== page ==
Why the Rich Take More Risks

Wall Street Journal

Do the wealthy take more risks because they are wealthy, or are they wealthy because they take more risks?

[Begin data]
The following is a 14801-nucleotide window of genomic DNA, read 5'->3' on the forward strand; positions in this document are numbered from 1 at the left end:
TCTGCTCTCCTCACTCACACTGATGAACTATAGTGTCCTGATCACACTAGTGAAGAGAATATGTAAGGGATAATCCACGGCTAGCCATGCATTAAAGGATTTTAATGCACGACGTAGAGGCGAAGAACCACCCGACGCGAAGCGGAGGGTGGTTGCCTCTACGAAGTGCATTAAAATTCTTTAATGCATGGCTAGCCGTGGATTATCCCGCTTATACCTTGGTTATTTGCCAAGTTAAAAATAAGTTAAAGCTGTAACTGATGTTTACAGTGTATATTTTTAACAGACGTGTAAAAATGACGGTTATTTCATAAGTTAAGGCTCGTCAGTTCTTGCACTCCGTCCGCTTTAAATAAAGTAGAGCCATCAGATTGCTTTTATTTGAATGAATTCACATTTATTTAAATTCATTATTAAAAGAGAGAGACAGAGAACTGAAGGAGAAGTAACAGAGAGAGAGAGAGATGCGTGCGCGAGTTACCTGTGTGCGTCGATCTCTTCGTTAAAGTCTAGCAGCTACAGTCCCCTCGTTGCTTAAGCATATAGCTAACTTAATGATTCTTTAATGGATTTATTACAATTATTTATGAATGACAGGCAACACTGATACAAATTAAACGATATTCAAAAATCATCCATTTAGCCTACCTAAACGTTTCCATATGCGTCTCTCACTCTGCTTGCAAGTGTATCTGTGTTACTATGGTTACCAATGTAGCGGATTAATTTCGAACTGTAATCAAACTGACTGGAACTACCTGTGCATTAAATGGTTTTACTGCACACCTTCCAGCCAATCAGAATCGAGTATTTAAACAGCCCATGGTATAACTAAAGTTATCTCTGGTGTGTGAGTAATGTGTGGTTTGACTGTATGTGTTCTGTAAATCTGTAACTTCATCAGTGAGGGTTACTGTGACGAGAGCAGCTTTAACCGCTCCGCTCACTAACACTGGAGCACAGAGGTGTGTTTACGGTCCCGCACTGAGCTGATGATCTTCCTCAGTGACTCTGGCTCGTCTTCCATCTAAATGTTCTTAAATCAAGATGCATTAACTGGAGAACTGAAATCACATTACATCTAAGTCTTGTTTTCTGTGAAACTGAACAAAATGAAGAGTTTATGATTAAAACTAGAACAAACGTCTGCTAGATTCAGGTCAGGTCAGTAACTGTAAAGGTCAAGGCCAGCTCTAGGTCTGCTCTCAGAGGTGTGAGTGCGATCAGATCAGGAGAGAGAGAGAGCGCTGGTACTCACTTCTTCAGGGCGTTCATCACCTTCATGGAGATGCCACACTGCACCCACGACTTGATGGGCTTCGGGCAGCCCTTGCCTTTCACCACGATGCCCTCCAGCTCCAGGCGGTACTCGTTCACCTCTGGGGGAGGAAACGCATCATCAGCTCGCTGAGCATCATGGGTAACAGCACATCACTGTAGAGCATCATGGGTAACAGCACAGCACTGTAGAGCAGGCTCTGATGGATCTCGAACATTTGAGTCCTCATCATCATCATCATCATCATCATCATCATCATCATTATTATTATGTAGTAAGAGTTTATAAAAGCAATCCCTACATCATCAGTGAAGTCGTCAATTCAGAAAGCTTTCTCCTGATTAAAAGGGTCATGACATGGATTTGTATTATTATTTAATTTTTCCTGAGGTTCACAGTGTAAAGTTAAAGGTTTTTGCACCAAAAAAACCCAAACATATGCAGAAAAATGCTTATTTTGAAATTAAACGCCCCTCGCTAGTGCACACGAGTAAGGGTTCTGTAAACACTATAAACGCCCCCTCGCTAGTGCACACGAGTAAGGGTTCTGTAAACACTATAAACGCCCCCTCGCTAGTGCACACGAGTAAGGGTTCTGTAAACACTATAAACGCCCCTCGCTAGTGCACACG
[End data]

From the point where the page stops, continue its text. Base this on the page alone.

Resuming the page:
Both might be true. Yet a new study suggests that larger wealth may be more of a cause of risk-taking than a result. The study, by Barclays Wealth, polled people with $1.5 million or more in investible assets. It found that those with $15 million or more in wealth were more likely than the lesser millionaires to agree with the statement that “I buy and sell investments more than I should.” They also were more likely than those with $1.5 million or more to agree with the statement that “to do well in financial markets you have to buy and sell often,” and that “I attempt to strategically time the market as opposed to adopting a buy and hold strategy.” Granted, this is a survey buy a wealth-management firm. And wealth-management firms like active traders more than plodding buy-and-holders. Yet Barclay’s says the hyper-active rich traders probably are trading more than they should. “Having much more money to trade with leads one to trade too much,” the survey said. Indeed, the richest people in the survey are more likely to agree with the statement, “I wish I could take a more disciplined approach to my finances.” Not surprisingly, millionaire men take far more risks than millionaire women, and those who earned their fortunes in real estate took more risks than entrepreneurs or executives. By region, Asians took the most risks. Do you think the rich are rich because they take risk, or do they take more risks because they are rich?

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